You know you’re getting old when all you can say is “Really?” after finding out that OutRun is celebrating its 30th anniversary this year. I can’t believe it’s been 30 years already. That means I was just 14 at the time of the game’s debut in arcades– but it wasn’t until 1989 that it changed my life.
See, in 1989, I was 17 years old.
That summer, I took driver’s education classes and was preparing to get that all-important driver’s license. While I aced the written test for my learner’s permit, the act of driving was a more elusive skill for me to master; in fact, I was so nervous during driving sessions that my instructor often had to take over for me. My mom and a few of my friends each took turns at trying to get me over the hump. My main problem was cornering. More specifically, I used to oversteer into turns and would often come very close to or even go over the curb when turning right. After help from friends and family failed to fix my problems– and after a failed driving test– I seemed doomed to a life without a driver’s license.
At this point, you’re probably asking, “Okay… so what does this sad story have to do with OutRun?”
Well, it started one late summer afternoon after another failed driving lesson with my best friend. Seeing that I was disappointed by my continued lack of progress, he took me to a local pizza place to get my mind off of my failings. While waiting for our order to come up, I spotted this coin-op with a steering wheel called OutRun. It looked pretty neat. The wheel, unlike other racing games that I’d played up to this point, had more tension and felt more real.
“Why not try it?” my friend suggested. “It’s not real. Just have fun.” He put two quarters into the machine. I got to pick my music, which was cool. Magical Sound Shower? Okay.” The screen switched to the starting line, where my red sports car was ready to go. My foot rocked against the accelerator as the red lights counted to green… and then I was off.
The first section of the race, through the beach, was pretty easy… with the exception of a tricky S-curve that I didn’t handle well. Still, I managed to make it through to the first checkpoint. The next section, which was littered with rocks and cliffs, was tougher. More turns meant a couple of more crashes– but I was learning that I needed to slow down to make the turns easier. Unfortunately, my mistakes were costly. Time ran out with the next checkpoint in sight. My timing was unintentionally good, though, as the pizza was ready.
After eating, I put two more quarters into the OutRun machine and tried again, putting to use what I had learned in my first play. I more lightly steered into turns, without overcompensating or oversteering. I remembered to slow down for the tough S-curve at the beach, and I let off the gas a bit for the tighter turns in the second stage. I made it to the next checkpoint this time, with grassy fields, blue skies, and… more turns to navigate. Another S-curve tripped me up, as well as mistakes made because I felt the pressure from the ever-ticking clock. I didn’t make it to the next checkpoint, but I knew that I could with more practice.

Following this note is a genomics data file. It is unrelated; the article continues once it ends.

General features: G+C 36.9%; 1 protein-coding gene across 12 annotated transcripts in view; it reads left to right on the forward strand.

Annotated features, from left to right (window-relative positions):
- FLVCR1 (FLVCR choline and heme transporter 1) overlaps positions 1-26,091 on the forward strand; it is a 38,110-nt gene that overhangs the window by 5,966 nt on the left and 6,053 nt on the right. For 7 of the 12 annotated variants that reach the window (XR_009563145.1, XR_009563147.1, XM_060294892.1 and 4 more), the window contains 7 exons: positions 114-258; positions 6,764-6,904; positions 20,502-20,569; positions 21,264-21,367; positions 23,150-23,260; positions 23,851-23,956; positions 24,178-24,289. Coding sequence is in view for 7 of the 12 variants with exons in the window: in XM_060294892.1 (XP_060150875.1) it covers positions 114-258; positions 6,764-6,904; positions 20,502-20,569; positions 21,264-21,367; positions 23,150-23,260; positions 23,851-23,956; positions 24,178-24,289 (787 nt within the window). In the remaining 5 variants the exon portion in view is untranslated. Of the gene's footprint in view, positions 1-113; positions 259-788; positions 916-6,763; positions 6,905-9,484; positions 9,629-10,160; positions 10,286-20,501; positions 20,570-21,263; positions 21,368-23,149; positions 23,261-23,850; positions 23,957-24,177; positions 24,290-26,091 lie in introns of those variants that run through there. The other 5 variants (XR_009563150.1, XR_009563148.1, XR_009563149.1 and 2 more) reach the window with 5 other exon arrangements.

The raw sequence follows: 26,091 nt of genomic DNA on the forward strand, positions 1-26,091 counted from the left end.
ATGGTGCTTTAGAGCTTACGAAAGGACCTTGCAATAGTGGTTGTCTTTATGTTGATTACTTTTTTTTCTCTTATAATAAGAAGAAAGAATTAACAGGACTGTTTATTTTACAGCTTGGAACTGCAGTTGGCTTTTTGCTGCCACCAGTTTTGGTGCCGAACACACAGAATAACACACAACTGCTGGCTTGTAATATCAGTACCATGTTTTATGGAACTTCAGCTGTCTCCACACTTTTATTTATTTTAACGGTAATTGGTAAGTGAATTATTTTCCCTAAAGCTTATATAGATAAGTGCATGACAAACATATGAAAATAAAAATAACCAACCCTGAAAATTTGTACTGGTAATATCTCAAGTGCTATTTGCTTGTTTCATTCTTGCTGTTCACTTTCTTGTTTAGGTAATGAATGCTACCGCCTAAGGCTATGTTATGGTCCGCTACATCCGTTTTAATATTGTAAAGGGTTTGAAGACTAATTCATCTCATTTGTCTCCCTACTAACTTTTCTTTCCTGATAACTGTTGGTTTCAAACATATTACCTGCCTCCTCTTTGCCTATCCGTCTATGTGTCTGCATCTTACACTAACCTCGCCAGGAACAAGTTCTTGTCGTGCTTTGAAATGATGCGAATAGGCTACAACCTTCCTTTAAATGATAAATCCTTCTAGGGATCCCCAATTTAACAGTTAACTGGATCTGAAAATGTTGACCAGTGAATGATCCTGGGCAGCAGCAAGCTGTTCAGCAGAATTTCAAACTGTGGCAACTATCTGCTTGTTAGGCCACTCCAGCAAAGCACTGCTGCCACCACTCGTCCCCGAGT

From this point on, I was hooked on OutRun. I made weekly visits to this pizza place– sometimes alone, other times with my best friend– with four quarters. That was enough for two tries per week. As the weeks went by, and as I got more time playing the game, my skills improved. I was no longer crashing in tight turns due to high speed. I was remembering where the S-curves were, and when to either slow down or even shift down. Eventually, after the fourth week, I finished the game. My practice had paid off, and I had won my first race. After that, I worked on taking different routes and learning the course layouts.
What surprised me was that my mastery of OutRun had given me more confidence behind the wheel of a real car. Driving with my mom, or with friends, I was taking turns better. I wasn’t as nervous. Occasional jitters gradually subsided, and I was on my way towards getting that elusive driver’s license.
OutRun— a coin-operated video game– made me a better driver, doing what driver’s education and other practice had not been able to do. It literally changed my life. Without having played the game, I am left to guess how I might have gained the confidence and comfort level necessary to get behind the wheel of a car and do something that so many of us take for granted every day. It also made my mom and other adult family members, who weren’t exactly enthused about my love of video games, see that they’re not all bad.
Now, more than a quarter of a century later, I can proudly say that I can still finish a race in in OutRun. Thanks to ports on the PlayStation 2 (via the SEGA Classics Collection) and on the 3DS (by way of OutRun 3D), I can race literally anywhere and anytime I want to. It’s still amazing to me at times, as a 40-something, to be able to play arcade games outside of the arcade. Teenage me from the late 1980s would be shocked if he could see what the future held.
Having said that, nothing beats finding an OutRun coin-op at an arcade. I can still feel my blood pumping when I select Magical Sound Shower and then rev my car at the starting line as the lights change from red to green. All of the memories come rushing back as I hear the tires screech around the corners.
I can smell the pizza.
I can see and hear my best friend from high school reassuring me, like he always did.
I can feel the smile on my face that mirrors the one I felt when the light bulb over my head went off and I “got” the art of steering.
And– for just a few minutes– I can roll back time and relive one of the truly outstanding moments from my younger days.
Happy 30th birthday, OutRun… and thanks for everything.